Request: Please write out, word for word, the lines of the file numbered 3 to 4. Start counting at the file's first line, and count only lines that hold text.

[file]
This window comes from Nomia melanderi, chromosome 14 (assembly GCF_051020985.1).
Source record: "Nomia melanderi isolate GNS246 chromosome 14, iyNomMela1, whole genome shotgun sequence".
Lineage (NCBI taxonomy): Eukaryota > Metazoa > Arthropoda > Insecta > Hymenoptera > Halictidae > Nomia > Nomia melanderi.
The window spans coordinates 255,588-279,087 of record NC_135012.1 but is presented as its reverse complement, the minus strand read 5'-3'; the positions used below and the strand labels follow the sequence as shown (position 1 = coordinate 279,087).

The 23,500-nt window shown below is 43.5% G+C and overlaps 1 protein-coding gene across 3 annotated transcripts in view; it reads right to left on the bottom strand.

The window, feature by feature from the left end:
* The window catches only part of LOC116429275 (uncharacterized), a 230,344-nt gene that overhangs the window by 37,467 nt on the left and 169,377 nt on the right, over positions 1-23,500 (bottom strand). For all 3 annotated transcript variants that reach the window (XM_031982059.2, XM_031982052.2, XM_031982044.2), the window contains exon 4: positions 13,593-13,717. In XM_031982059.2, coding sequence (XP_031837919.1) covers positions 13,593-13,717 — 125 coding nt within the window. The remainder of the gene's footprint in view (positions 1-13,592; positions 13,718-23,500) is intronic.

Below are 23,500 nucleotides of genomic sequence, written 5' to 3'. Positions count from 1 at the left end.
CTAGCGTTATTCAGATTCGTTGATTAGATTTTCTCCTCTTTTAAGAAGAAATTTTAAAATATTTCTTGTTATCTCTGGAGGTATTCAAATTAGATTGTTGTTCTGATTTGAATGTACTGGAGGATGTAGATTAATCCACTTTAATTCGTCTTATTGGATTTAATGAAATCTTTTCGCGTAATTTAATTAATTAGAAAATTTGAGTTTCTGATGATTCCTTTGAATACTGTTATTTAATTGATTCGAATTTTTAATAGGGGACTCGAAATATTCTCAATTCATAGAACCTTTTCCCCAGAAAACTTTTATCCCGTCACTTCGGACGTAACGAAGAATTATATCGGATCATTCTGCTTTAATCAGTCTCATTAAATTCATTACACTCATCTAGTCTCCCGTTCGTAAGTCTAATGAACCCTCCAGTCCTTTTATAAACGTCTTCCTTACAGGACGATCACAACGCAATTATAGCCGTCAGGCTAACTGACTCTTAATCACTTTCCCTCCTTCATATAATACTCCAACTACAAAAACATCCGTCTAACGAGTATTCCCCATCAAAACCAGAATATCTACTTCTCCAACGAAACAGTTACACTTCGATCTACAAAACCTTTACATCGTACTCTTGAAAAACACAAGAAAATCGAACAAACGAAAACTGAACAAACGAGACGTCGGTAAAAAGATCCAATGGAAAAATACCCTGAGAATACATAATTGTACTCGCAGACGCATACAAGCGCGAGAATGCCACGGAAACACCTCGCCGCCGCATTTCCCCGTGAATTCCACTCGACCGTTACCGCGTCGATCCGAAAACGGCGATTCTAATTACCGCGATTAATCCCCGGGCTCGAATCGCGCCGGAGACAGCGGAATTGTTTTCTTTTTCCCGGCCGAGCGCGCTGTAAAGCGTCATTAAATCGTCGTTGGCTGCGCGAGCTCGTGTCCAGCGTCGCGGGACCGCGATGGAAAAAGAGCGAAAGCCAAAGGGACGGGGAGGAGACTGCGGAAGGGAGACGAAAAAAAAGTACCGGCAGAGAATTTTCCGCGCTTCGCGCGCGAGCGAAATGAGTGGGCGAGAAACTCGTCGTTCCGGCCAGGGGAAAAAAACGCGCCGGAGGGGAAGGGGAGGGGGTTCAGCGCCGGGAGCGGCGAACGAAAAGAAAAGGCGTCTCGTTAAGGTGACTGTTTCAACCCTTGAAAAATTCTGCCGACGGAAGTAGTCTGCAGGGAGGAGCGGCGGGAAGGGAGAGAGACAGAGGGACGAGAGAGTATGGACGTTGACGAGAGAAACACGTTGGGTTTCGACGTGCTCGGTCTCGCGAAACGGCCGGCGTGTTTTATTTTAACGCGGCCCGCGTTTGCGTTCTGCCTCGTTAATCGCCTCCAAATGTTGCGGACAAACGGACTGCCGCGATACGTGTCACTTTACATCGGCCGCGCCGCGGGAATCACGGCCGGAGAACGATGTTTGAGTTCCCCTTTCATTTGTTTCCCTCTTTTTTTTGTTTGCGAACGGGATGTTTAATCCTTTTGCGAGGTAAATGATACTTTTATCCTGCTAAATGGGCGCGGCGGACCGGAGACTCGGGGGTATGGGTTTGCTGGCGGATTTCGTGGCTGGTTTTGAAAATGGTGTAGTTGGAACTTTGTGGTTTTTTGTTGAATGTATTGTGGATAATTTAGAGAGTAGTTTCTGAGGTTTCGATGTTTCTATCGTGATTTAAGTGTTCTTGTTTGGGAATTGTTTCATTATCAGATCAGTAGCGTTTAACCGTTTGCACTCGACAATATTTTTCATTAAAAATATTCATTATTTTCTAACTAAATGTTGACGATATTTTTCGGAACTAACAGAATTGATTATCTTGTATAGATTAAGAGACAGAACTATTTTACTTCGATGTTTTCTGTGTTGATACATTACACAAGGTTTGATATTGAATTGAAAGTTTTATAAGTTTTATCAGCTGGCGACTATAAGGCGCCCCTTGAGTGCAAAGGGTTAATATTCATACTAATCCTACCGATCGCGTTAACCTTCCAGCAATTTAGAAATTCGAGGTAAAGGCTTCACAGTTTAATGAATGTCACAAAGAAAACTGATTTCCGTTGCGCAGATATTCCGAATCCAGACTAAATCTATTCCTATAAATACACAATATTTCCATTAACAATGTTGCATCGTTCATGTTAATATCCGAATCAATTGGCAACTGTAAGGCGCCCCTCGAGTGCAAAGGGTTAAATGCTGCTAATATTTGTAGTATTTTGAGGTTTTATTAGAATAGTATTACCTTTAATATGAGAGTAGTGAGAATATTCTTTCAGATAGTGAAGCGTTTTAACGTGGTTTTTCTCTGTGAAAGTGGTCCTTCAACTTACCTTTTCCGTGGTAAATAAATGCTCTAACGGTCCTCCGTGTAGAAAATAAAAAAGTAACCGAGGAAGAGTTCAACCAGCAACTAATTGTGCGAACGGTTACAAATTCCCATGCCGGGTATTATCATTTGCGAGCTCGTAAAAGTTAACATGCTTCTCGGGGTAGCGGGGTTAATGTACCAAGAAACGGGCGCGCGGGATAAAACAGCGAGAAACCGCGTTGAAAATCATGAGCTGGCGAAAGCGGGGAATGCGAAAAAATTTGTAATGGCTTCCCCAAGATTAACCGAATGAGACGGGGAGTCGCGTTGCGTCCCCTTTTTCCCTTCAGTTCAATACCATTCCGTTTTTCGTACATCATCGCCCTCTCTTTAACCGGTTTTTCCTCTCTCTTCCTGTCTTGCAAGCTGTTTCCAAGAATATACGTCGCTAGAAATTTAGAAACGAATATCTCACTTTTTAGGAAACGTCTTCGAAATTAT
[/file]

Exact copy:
Lineage (NCBI taxonomy): Eukaryota > Metazoa > Arthropoda > Insecta > Hymenoptera > Halictidae > Nomia > Nomia melanderi.
The window spans coordinates 255,588-279,087 of record NC_135012.1 but is presented as its reverse complement, the minus strand read 5'-3'; the positions used below and the strand labels follow the sequence as shown (position 1 = coordinate 279,087).